A splint or brace is a device used to support or hold a body part still after an injury or surgery.

While the words may be used interchangeably, in general, a brace is meant to support an injured area, while a splint is commonly used to immobilize an injured body part. Sometimes a splint is also called an orthosis. 

In hand therapy, we call a custom-made support, often made from rigid plastic which is molded to you, a “splint.” An example would be a splint molded to your thumb to immobilize bones after a fracture.  


Hand therapists call an over-the-counter support a “brace.”  An example would be a brace to support the joint at the base of your thumb which is painful due to osteoarthritis. 



Wrist and hand splints are used to protect and support painful, swollen or weak joints and soft tissues, such as tendons and ligaments. They are designed to make sure you position your wrist and hands correctly.

There are four types of hand or wrist splints:

  • splints used for resting joints of the wrist and hand,
  • splints used to support work done by the hands,
  • splints used to immobilize bones or soft tissues to allow them to heal,
  • splints used to increase mobility of stiff joints and soft tissues.
Resting splints or braces

Support your joints and can help to ease pain and inflammation. An example is a wrist support for carpal tunnel syndrome.  The splint or brace holds your wrist straight to reduce pressure on the median nerve at the carpal tunnel.  

pastedGraphic_2.png Photo by Tom Claes on Unsplash

A resting splint is intended to:

  • reduce wrist and hand pain,
  • rest and support your wrist and hand in the correct position,
  • help to reduce swelling and morning stiffness.

You may wear your resting splint:

  • overnight or occasionally during the day when resting,
  • during flare-ups or when you have painful joints,
  • as advised by your therapist.
Working splints or braces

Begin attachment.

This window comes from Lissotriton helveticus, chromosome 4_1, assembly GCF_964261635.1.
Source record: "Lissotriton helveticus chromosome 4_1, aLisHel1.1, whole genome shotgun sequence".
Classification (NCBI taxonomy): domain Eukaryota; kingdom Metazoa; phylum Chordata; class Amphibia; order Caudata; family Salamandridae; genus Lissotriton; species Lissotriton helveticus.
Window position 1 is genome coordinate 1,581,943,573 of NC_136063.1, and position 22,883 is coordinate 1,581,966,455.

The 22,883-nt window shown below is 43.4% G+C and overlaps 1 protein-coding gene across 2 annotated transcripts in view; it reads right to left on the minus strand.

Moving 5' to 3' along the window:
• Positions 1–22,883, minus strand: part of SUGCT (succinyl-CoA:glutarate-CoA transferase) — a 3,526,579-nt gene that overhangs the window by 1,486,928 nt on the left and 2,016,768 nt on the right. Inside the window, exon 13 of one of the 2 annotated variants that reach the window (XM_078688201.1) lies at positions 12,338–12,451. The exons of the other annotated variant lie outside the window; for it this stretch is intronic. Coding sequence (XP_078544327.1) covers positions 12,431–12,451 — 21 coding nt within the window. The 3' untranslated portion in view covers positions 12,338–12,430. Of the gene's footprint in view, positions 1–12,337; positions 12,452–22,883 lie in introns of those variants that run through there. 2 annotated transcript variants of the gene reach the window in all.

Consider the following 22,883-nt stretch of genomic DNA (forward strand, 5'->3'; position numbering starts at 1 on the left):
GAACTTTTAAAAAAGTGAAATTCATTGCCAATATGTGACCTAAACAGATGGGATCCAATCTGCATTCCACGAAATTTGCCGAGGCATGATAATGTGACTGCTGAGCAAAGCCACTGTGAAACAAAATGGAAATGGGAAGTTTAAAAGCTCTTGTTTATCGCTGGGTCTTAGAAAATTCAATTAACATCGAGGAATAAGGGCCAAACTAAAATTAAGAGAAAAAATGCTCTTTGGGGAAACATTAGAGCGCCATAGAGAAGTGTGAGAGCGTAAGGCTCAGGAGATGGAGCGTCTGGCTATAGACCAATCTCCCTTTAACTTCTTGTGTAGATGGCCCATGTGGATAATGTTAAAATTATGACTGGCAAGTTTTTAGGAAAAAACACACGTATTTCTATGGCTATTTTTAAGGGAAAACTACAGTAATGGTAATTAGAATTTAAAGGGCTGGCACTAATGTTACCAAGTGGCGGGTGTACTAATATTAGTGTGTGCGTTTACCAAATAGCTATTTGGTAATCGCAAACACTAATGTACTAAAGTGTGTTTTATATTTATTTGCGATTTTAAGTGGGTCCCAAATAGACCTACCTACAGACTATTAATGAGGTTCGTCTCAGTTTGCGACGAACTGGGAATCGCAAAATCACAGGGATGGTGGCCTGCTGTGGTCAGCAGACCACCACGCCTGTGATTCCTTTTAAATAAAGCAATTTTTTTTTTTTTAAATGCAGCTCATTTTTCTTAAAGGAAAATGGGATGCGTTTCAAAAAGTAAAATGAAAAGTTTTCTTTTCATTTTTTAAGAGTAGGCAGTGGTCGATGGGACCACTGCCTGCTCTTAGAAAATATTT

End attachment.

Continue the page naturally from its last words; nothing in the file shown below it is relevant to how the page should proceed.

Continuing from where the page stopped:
Support your wrist and hand joints while you are using your hands. They can be worn when you carry out daily tasks and should make the job less painful. An example is a finger splint designed to support and reduce stress through an arthritic joint.  


Or a splint to hold a fishing rod.


A working splint is intended to:

  • give your wrist or finger support while carrying out activities that would normally be painful,
  • make jobs easier to manage,
  • increase your grip strength,
  • help protect and support your wrist or finger,
  • help reduce or prevent wrist or finger pain.

You may wear your working splint:

  • during activities that cause you pain,
  • when your wrist or finger is swollen,
  • when your wrist or finger feels weak,
  • when you’re experiencing more discomfort than usual,
  • as advised by your therapist.
Splints or braces to immobilize

Used to treat healing bones or certain soft tissue injuries by preventing unwanted motion. The splint is usually worn constantly or removed only for hygiene or to perform specific exercises.  

Mobility splints

Designed to stretch tight tissues.  Some splints are worn constantly, such as a splint to improve straightening of the finger.  


Others are worn for prescribed amount of time throughout the day, such as a splint to improve finger bending.



In some cases, you might use two splints, often one for nighttime and one for daytime. Many people have more than one pair of glasses – a pair for reading and one for driving. The same may be true if you wear a splint or brace for your wrist or hand.

During the day, when you need to move more, you may need light support which provides compression without restricting motion. A firm splint for night limits motion and enables the muscles and joints to rest, reducing pain and inflammation. Those who have symptoms of carpal tunnel syndrome often wear a splint that keeps the wrist supported but allows them to use their hand during the day and a brace during sleep to help the tendons and nerves rest.


A hand therapist can help you to determine whether a splint or brace would be beneficial for you. They can also make a custom splint, if that would be best for you.  Some braces are available on-line or at a pharmacy.  We don’t recommend that you buy braces yourself unless you’ve received advice from your doctor or therapist, so you can be sure the brace is appropriate and effective for you. You also shouldn’t borrow or use other people’s splints, or let them use yours, as they won’t have been designed to suit your needs.


A hand therapist is available at North 49 Physical Therapy clinic.  You can book online at north49therapy.com or call the clinic at (306) 343-7776.